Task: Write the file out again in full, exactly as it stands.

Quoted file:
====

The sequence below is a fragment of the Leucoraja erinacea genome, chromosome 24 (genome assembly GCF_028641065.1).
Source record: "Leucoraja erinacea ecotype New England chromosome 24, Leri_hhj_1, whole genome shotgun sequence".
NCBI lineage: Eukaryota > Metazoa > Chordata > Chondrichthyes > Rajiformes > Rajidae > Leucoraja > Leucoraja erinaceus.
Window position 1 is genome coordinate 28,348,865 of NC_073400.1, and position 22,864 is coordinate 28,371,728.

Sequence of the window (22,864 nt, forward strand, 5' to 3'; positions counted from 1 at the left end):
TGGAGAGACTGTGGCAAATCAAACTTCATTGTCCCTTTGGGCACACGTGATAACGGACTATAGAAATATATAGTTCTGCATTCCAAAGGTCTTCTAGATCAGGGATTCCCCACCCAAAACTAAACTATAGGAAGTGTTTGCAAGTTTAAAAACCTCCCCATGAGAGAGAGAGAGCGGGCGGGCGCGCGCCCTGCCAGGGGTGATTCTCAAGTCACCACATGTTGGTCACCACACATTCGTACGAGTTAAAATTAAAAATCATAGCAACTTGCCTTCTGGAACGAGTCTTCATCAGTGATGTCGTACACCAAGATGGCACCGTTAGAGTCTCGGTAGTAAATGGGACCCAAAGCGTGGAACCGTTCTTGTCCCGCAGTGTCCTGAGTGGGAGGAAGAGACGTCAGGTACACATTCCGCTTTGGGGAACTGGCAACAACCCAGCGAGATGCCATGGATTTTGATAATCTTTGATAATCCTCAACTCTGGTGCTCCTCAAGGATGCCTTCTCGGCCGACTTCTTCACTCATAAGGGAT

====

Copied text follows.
The sequence below is a fragment of the Leucoraja erinacea genome, chromosome 24 (genome assembly GCF_028641065.1).
Source record: "Leucoraja erinacea ecotype New England chromosome 24, Leri_hhj_1, whole genome shotgun sequence".
NCBI lineage: Eukaryota > Metazoa > Chordata > Chondrichthyes > Rajiformes > Rajidae > Leucoraja > Leucoraja erinaceus.
Window position 1 is genome coordinate 28,348,865 of NC_073400.1, and position 22,864 is coordinate 28,371,728.

Sequence of the window (22,864 nt, forward strand, 5' to 3'; positions counted from 1 at the left end):
TGGAGAGACTGTGGCAAATCAAACTTCATTGTCCCTTTGGGCACACGTGATAACGGACTATAGAAATATATAGTTCTGCATTCCAAAGGTCTTCTAGATCAGGGATTCCCCACCCAAAACTAAACTATAGGAAGTGTTTGCAAGTTTAAAAACCTCCCCATGAGAGAGAGAGAGCGGGCGGGCGCGCGCCCTGCCAGGGGTGATTCTCAAGTCACCACATGTTGGTCACCACACATTCGTACGAGTTAAAATTAAAAATCATAGCAACTTGCCTTCTGGAACGAGTCTTCATCAGTGATGTCGTACACCAAGATGGCACCGTTAGAGTCTCGGTAGTAAATGGGACCCAAAGCGTGGAACCGTTCTTGTCCCGCAGTGTCCTGAGTGGGAGGAAGAGACGTCAGGTACACATTCCGCTTTGGGGAACTGGCAACAACCCAGCGAGATGCCATGGATTTTGATAATCTTTGATAATCCTCAACTCTGGTGCTCCTCAAGGATGCCTTCTCGGCCGACTTCTTCACTCATAAGGGAT